Trigonometry (11th Edition) Clone

$$1+\tan x\tan2x=\sec2x$$ The equation is an identity since two sides are equal to each other as shown below.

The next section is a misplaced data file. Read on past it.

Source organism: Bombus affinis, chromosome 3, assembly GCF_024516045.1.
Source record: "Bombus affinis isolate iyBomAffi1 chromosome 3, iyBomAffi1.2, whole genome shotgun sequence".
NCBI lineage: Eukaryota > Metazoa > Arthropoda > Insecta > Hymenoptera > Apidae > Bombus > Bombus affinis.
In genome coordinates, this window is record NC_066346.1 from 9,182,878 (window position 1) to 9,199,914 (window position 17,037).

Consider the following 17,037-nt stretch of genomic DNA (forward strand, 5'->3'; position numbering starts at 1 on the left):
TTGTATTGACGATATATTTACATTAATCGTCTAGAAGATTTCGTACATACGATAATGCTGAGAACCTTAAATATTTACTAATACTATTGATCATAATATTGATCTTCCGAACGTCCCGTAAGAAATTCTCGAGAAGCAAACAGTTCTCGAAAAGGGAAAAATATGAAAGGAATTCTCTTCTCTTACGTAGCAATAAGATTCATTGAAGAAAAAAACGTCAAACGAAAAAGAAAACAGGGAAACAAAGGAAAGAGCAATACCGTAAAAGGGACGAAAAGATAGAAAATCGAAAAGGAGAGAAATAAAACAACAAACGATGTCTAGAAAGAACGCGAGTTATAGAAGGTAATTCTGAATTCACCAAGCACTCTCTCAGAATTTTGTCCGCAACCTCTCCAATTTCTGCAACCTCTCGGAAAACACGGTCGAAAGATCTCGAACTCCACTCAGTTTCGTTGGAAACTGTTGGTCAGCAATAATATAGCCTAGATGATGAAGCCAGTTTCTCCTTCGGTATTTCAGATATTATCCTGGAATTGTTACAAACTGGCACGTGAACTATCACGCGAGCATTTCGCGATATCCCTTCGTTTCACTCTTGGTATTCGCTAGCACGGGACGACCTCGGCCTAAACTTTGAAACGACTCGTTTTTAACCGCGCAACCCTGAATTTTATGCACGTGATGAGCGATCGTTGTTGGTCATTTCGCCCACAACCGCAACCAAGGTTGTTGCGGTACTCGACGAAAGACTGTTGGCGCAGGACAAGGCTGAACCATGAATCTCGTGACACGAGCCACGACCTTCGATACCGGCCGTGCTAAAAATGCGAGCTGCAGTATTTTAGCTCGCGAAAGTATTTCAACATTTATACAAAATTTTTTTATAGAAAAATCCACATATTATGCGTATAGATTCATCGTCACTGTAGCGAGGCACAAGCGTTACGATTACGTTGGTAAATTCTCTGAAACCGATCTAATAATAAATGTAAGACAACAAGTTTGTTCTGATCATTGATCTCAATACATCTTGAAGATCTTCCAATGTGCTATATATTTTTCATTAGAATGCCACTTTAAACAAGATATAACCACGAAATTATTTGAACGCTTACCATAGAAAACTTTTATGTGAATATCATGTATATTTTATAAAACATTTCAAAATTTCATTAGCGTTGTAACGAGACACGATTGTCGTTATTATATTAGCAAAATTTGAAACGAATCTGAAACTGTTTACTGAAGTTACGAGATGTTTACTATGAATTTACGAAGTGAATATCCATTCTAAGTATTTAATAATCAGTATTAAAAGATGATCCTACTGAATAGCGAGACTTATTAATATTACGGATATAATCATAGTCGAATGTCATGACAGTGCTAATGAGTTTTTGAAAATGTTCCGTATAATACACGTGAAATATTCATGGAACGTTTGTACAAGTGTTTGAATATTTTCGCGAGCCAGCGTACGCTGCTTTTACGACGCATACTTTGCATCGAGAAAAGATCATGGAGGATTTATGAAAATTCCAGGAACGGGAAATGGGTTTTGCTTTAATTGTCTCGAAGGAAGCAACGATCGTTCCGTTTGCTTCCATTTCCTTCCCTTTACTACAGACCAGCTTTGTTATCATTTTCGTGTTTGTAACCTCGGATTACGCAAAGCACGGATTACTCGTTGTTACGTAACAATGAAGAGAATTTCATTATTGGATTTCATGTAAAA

$$1+\tan x\tan2x=\sec2x$$ We started dealing with the left side. $$X=1+\tan x\tan2x$$ - From Double-Angle Identity for tangent, we get $$\tan2x=\frac{2\tan x}{1-\tan^2x}$$ Thus, replace into $X$: $$X=1+\tan x\times\frac{2\tan x}{1-\tan^2x}$$ $$X=1+\frac{2\tan^2x}{1-\tan^2x}$$ Now, the right side has $\sec2x$, which is related to $\cos2x$, we probably should write $\tan x$ as $\frac{\sin x}{\cos x}$ here. $$X=1+\frac{2\times\frac{\sin^2x}{\cos^2x}}{1-\frac{\sin^2x}{\cos^2x}}$$ $$X=1+\frac{\frac{2\sin^2x}{\cos^2x}}{\frac{\cos^2x-\sin^2x}{\cos^2x}}$$ 2 $\cos^2x$ would eliminate each other. $$X=1+\frac{2\sin^2x}{\cos^2x-\sin^2x}$$ $$X=\frac{\cos^2x-\sin^2x+2\sin^2x}{\cos^2x-\sin^2x}$$ $$X=\frac{\cos^2x+\sin^2x}{\cos^2x-\sin^2x}$$ - From Pythagorean Identities: $\cos^2x+\sin^2x=1$ - From Double-Angle Identities for cosine: $\cos^2x-\sin^2x=\cos2x$ $$X=\frac{1}{\cos2x}$$ $$X=\sec2x\hspace{1cm}\text{(Reciprocal Identity)}$$ Therefore, $$1+\tan x\tan2x=\sec2x$$ We can conclude that the equation is an identity.